Audrey, Josh and I had agreed to meet at 11am. Someone had greeted us last night while walking to the restaurant; he turned out to be the man who would drive us around all day today. Kiril Ivanov moved to Melnik five years ago with his wife to open a guest house. Before that, he was a caller at a casino in Sandanski.
His white VW van becomes an intrepid 4x4 as we drive the village roads to Harsovo, Bulgarian popular music on the radio, quick motorings interspersed with regular unforeseen near-stops for the potholes.
Hills lined with vines, or remnants, sandy soil.
Our entrance to Harsovo is greeted with piles of rubbish on the left side of the road, and a village man standing besides a cow and her newborn calf.
Arriving in the centre, Konstadin Atanasov enthusiastically greets us. He's sitting on a bench with three other older men, chatting, enjoying the sun. You can see, feel the respect and admiration and love that the people here have for Audrey and Josh.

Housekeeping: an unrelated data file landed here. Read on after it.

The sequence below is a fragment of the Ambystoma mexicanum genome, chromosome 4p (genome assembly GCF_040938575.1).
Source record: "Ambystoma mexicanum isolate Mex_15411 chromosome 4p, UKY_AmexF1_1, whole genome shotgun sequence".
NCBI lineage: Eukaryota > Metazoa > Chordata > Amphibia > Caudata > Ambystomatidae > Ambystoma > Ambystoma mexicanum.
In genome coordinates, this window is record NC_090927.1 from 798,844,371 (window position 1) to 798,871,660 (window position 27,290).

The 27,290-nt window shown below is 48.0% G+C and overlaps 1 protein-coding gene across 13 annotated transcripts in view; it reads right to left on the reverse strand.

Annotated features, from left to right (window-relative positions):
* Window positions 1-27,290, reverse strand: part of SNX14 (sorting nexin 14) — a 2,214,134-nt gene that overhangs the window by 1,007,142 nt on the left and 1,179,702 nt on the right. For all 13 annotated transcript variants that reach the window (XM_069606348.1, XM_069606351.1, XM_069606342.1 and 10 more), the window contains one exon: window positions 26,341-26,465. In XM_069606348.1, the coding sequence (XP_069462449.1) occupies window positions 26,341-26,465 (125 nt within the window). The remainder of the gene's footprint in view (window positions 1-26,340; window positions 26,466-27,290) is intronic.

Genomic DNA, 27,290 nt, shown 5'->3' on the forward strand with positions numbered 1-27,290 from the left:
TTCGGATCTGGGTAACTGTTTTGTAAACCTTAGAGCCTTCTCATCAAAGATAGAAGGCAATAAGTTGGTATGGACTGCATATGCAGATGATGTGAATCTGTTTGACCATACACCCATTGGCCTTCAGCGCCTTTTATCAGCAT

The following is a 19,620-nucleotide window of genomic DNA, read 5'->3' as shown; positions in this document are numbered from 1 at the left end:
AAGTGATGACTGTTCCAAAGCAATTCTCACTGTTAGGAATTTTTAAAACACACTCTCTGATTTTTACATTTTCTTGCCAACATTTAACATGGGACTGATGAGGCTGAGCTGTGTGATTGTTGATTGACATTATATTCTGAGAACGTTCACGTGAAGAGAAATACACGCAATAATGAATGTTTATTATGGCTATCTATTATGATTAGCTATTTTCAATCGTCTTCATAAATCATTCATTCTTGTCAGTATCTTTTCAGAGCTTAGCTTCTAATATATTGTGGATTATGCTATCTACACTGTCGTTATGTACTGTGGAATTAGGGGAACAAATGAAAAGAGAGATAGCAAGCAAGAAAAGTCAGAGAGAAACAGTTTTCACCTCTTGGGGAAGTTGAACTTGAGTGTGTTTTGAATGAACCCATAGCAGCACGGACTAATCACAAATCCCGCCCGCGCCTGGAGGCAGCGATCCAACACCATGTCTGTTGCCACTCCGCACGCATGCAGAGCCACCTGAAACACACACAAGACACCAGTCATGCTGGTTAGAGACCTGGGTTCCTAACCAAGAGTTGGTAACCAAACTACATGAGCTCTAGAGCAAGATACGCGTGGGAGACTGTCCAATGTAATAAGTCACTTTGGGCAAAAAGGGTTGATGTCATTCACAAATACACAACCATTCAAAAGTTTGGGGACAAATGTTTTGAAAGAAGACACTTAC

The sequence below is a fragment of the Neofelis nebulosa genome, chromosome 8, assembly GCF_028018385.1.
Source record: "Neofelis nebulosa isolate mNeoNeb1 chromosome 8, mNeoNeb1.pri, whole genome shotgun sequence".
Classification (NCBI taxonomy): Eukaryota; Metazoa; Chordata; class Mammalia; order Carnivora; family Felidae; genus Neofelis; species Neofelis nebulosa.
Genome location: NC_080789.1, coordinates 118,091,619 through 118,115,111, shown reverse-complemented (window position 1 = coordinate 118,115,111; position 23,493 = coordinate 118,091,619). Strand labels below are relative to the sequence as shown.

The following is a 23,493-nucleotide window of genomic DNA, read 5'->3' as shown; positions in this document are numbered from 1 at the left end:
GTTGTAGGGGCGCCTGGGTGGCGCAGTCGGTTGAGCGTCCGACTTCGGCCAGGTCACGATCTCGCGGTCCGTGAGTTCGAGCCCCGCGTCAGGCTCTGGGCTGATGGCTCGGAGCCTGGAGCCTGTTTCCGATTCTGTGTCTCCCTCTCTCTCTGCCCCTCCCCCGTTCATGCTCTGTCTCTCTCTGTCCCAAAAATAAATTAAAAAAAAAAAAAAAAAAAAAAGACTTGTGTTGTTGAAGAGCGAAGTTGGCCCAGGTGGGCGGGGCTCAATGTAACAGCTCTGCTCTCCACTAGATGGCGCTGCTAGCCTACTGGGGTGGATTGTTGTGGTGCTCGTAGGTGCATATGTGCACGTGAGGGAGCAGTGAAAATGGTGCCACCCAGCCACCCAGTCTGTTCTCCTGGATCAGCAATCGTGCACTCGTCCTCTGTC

Atanasov, a native and again a resident of Harsovo, is the chair of the board of the grape-growing and winemaking co-operative that Audrey and Josh helped create. Among other posts, he was a former state oenology expert, and worked in countries including Tunisia and Switzerland for the company that is now Ciba.
I have been warned that he's a bit old school, preferring to talk man to man. I wonder what he'll make of a female journalist.
He decides to join us in the van and directs us to his vineyards on the outskirts of Harsovo. Along the way he points out acres of vineyards that someone recently purchased, someone not of local origin.